SURVIVOR: black swan green (david mitchell)*
CHALLENGER: although of course you end up becoming yourself (david lipsky)

in the interest of brevity, let's give this one a few preambulatory clauses, UN-security-council-resolution-style.

the blogger,

bearing in mind that david foster wallace is my favorite author and that my feelings about him and his work mean that the emotional bioavailability of any and all DFW-related prose is in my system pretty much absolute,

fully aware that although of course you end up becoming yourself, being an annotated, five-day, rolling-stone-commissioned interview with DFW, is perhaps even more awkward in THUNDERTOME (an arena, i'm realizing, for more traditional fiction and nonfiction) than elizabeth edwards's first memoir was,**

taking note of, as david lipsky puts it,
[W]hat I like best about [the five days recorded in the book] is that it sounds like David's writing. He was such a natural writer that he could talk in prose; for me, this has the magic of watching a guy in a business suit, big headphones, step into a gym and sink fifty foul shots in a row. This is what David was like at thirty-four--what he calls "all the French curls and crazy circles"--at one of the moments when the world opens up to you.
1. calls upon the reader to get on this book. for newcomers, as its newsweek blurb promises, it's a "conversational entry point into david foster wallace's thought process;" for devotees like me (and lipsky, and some of you), it's the next best thing to being in his company (which, by all accounts, was singular and wonderful). lipsky was just thirty in march of 1996, when he flew out to illinois for the last leg of DFW's infinite jest book tour; i don't know much about being a young fiction author (he follows other authors' careers with the zeal i associate with friends who play fantasy sports), but i've been a young magazine type for a few years, and it's weirdly easy to imagine myself in his place - though if lipsky's take on the mid-'90s literary community is correct, i'd have been in the kitchen.
"All the girls are like, 'David Foster Wallace, he's really cool.' So the guys are like, 'I hate David Foster Wallace.'"


In fact, a personal hardship, my own girlfriend had been reading only him, steadily, languorously. One afternoon, she took a cigarette into the kitchen to cool off, and I found this e-mail on her computer. She'd sent questions to an editor friend, who'd written back:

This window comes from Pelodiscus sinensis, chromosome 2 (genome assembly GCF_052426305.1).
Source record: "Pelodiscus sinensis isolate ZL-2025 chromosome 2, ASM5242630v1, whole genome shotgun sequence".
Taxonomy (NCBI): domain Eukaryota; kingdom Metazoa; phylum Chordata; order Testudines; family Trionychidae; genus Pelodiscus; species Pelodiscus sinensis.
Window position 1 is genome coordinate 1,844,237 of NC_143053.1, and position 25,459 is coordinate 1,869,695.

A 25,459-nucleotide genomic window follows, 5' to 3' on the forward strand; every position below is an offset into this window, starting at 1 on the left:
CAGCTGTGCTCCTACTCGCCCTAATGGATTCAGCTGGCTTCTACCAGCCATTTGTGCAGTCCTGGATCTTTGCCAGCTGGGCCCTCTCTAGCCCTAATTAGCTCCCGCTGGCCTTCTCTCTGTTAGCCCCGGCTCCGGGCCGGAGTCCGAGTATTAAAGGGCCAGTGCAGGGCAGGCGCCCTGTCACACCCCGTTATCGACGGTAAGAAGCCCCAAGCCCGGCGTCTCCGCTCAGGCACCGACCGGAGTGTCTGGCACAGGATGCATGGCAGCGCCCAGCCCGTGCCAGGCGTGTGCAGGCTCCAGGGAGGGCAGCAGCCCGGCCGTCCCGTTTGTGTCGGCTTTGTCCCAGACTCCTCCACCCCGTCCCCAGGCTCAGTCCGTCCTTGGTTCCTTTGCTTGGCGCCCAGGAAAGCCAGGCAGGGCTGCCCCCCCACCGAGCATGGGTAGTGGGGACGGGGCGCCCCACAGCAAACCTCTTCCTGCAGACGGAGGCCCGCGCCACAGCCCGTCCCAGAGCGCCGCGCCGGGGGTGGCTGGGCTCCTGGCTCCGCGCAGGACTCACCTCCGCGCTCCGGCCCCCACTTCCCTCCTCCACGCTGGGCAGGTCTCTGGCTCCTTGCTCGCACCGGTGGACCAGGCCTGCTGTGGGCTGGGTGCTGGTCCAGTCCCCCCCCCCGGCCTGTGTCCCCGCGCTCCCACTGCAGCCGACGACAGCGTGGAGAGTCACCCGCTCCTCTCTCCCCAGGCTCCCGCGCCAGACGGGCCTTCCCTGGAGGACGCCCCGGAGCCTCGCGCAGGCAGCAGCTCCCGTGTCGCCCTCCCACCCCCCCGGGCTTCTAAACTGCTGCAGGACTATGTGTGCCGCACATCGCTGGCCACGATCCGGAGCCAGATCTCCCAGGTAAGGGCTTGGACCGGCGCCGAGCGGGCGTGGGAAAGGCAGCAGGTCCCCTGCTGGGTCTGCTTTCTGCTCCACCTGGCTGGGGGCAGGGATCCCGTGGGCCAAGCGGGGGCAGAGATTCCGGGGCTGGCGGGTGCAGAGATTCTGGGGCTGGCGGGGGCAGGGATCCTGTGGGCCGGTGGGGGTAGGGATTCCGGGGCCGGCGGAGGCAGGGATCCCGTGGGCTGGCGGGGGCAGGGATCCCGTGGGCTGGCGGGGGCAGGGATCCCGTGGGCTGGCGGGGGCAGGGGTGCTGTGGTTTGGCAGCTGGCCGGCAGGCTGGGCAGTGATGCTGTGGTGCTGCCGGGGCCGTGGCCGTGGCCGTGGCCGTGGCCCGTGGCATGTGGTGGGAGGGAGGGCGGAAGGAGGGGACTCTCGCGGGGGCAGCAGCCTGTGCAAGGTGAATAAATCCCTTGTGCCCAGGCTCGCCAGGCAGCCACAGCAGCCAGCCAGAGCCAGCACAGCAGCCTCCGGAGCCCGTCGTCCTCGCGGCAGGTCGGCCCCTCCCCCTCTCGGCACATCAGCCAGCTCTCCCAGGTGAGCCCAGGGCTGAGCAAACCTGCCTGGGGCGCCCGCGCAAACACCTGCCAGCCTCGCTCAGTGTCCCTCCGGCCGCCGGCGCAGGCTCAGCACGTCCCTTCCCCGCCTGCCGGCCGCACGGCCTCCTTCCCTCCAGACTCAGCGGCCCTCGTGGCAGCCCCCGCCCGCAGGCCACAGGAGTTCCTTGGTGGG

Mr. Wallace is cool-looking. A big hulking guy with long stringy hair. Looks sort of like a rock star. Perspires freely. Wears a do-rag, and participates in the urban American experience thusly. Is unmarried, I believe. What were your other questions?
in related news, i googled tim lincecum after the giants won the world series last night and the text field helpfully added girlfriend.***

lipsky's sympathetic, observant, and funny: seeing wallace after his second reading in new york city (at an earlier point in the book tour), he notes that he looks "abashed and excited and comfortable, like someone on a personal water slide." he's quick to attempt to identify patterns in the way his subject presents himself, and can be rather cynical about the interviewer/ee relationship (DFW calls him a "tough room"). he acquits himself well in fast-paced cultural rallies (his knowledge of other authors' stats comes in handy there, as does his father's work as an ad man). his asides about the sort of bookstore culture which still existed fourteen years ago (so many of the stops on the book tour are now gone!) are intensely depressing - did that really happen that fast? - and well-considered, given how DFW talks about writing and reading. (if it's to make us, as he and franzen put it, "become less alone inside,"**** is it any wonder that the modern reader's literal isolation feels kind of horrible? maybe it's just me.) lipsky's take on DFW's feelings about fame could be problematic, but his intentions are good, and although of course you end up becoming yourself is intensely moving - both as a snapshot of a young genius and as "that kind of stomach magic of, 'God damn, it's fun to read. I'd rather read right now than eat.'" meet dave, again.